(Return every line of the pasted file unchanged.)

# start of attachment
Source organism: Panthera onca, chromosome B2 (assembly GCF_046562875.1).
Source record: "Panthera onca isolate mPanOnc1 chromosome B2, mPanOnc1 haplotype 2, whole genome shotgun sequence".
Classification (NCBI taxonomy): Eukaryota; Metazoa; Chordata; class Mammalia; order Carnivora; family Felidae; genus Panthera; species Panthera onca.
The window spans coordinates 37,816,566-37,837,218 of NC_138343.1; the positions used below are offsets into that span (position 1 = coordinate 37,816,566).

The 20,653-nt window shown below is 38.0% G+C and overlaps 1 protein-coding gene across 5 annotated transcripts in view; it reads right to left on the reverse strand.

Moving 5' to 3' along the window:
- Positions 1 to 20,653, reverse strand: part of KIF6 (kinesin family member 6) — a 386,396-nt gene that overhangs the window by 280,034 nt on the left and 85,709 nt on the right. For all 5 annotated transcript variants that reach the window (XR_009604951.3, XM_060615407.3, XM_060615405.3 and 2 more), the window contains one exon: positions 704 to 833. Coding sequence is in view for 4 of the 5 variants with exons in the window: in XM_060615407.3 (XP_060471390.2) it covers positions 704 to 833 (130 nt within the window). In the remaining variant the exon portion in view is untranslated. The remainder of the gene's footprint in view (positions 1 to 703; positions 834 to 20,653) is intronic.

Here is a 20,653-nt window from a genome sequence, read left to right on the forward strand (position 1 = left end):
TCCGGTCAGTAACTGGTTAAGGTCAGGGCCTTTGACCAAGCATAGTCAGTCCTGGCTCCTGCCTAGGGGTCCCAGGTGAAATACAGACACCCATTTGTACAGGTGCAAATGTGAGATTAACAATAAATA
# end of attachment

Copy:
Source organism: Panthera onca, chromosome B2 (assembly GCF_046562875.1).
Source record: "Panthera onca isolate mPanOnc1 chromosome B2, mPanOnc1 haplotype 2, whole genome shotgun sequence".
Classification (NCBI taxonomy): Eukaryota; Metazoa; Chordata; class Mammalia; order Carnivora; family Felidae; genus Panthera; species Panthera onca.
The window spans coordinates 37,816,566-37,837,218 of NC_138343.1; the positions used below are offsets into that span (position 1 = coordinate 37,816,566).

The 20,653-nt window shown below is 38.0% G+C and overlaps 1 protein-coding gene across 5 annotated transcripts in view; it reads right to left on the reverse strand.

Moving 5' to 3' along the window:
- Positions 1 to 20,653, reverse strand: part of KIF6 (kinesin family member 6) — a 386,396-nt gene that overhangs the window by 280,034 nt on the left and 85,709 nt on the right. For all 5 annotated transcript variants that reach the window (XR_009604951.3, XM_060615407.3, XM_060615405.3 and 2 more), the window contains one exon: positions 704 to 833. Coding sequence is in view for 4 of the 5 variants with exons in the window: in XM_060615407.3 (XP_060471390.2) it covers positions 704 to 833 (130 nt within the window). In the remaining variant the exon portion in view is untranslated. The remainder of the gene's footprint in view (positions 1 to 703; positions 834 to 20,653) is intronic.

Here is a 20,653-nt window from a genome sequence, read left to right on the forward strand (position 1 = left end):
TCCGGTCAGTAACTGGTTAAGGTCAGGGCCTTTGACCAAGCATAGTCAGTCCTGGCTCCTGCCTAGGGGTCCCAGGTGAAATACAGACACCCATTTGTACAGGTGCAAATGTGAGATTAACAATAAATA